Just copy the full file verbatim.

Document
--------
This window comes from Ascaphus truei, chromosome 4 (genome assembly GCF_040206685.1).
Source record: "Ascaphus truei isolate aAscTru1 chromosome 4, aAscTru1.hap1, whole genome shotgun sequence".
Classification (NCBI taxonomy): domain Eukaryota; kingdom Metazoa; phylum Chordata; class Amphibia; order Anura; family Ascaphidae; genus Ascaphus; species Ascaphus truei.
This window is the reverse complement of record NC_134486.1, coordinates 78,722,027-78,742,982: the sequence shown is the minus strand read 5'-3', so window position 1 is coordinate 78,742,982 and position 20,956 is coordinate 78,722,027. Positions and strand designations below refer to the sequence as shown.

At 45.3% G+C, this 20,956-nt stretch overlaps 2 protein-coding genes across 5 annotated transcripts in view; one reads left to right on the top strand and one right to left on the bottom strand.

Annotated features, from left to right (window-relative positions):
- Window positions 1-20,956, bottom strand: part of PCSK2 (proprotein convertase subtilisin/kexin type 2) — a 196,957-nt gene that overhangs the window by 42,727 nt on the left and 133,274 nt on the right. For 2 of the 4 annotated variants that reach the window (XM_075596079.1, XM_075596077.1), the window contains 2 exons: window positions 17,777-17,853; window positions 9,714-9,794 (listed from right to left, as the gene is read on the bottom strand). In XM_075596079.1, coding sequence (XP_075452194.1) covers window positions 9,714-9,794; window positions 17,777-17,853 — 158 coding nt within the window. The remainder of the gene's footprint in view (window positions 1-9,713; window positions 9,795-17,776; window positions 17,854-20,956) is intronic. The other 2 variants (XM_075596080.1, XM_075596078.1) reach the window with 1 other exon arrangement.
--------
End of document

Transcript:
This window comes from Ascaphus truei, chromosome 4 (genome assembly GCF_040206685.1).
Source record: "Ascaphus truei isolate aAscTru1 chromosome 4, aAscTru1.hap1, whole genome shotgun sequence".
Classification (NCBI taxonomy): domain Eukaryota; kingdom Metazoa; phylum Chordata; class Amphibia; order Anura; family Ascaphidae; genus Ascaphus; species Ascaphus truei.
This window is the reverse complement of record NC_134486.1, coordinates 78,722,027-78,742,982: the sequence shown is the minus strand read 5'-3', so window position 1 is coordinate 78,742,982 and position 20,956 is coordinate 78,722,027. Positions and strand designations below refer to the sequence as shown.

At 45.3% G+C, this 20,956-nt stretch overlaps 2 protein-coding genes across 5 annotated transcripts in view; one reads left to right on the top strand and one right to left on the bottom strand.

Annotated features, from left to right (window-relative positions):
- Window positions 1-20,956, bottom strand: part of PCSK2 (proprotein convertase subtilisin/kexin type 2) — a 196,957-nt gene that overhangs the window by 42,727 nt on the left and 133,274 nt on the right. For 2 of the 4 annotated variants that reach the window (XM_075596079.1, XM_075596077.1), the window contains 2 exons: window positions 17,777-17,853; window positions 9,714-9,794 (listed from right to left, as the gene is read on the bottom strand). In XM_075596079.1, coding sequence (XP_075452194.1) covers window positions 9,714-9,794; window positions 17,777-17,853 — 158 coding nt within the window. The remainder of the gene's footprint in view (window positions 1-9,713; window positions 9,795-17,776; window positions 17,854-20,956) is intronic. The other 2 variants (XM_075596080.1, XM_075596078.1) reach the window with 1 other exon arrangement.